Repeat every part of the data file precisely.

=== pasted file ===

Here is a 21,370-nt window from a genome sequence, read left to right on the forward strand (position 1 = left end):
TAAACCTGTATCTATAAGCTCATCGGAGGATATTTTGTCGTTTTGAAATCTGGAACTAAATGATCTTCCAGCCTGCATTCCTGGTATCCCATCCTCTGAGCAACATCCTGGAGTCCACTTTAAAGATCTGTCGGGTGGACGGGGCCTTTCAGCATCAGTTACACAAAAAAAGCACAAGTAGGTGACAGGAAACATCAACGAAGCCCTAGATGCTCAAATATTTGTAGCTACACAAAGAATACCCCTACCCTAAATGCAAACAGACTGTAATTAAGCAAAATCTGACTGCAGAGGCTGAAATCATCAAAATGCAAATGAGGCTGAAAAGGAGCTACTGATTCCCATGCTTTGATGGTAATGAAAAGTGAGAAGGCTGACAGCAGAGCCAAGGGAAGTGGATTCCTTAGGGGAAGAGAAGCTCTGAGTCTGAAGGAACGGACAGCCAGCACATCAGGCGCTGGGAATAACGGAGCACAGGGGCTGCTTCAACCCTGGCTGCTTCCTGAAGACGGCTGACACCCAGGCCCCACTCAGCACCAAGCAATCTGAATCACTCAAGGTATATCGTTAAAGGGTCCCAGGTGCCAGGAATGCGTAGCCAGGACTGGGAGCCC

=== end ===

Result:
Here is a 21,370-nt window from a genome sequence, read left to right on the forward strand (position 1 = left end):
TAAACCTGTATCTATAAGCTCATCGGAGGATATTTTGTCGTTTTGAAATCTGGAACTAAATGATCTTCCAGCCTGCATTCCTGGTATCCCATCCTCTGAGCAACATCCTGGAGTCCACTTTAAAGATCTGTCGGGTGGACGGGGCCTTTCAGCATCAGTTACACAAAAAAAGCACAAGTAGGTGACAGGAAACATCAACGAAGCCCTAGATGCTCAAATATTTGTAGCTACACAAAGAATACCCCTACCCTAAATGCAAACAGACTGTAATTAAGCAAAATCTGACTGCAGAGGCTGAAATCATCAAAATGCAAATGAGGCTGAAAAGGAGCTACTGATTCCCATGCTTTGATGGTAATGAAAAGTGAGAAGGCTGACAGCAGAGCCAAGGGAAGTGGATTCCTTAGGGGAAGAGAAGCTCTGAGTCTGAAGGAACGGACAGCCAGCACATCAGGCGCTGGGAATAACGGAGCACAGGGGCTGCTTCAACCCTGGCTGCTTCCTGAAGACGGCTGACACCCAGGCCCCACTCAGCACCAAGCAATCTGAATCACTCAAGGTATATCGTTAAAGGGTCCCAGGTGCCAGGAATGCGTAGCCAGGACTGGGAGCCC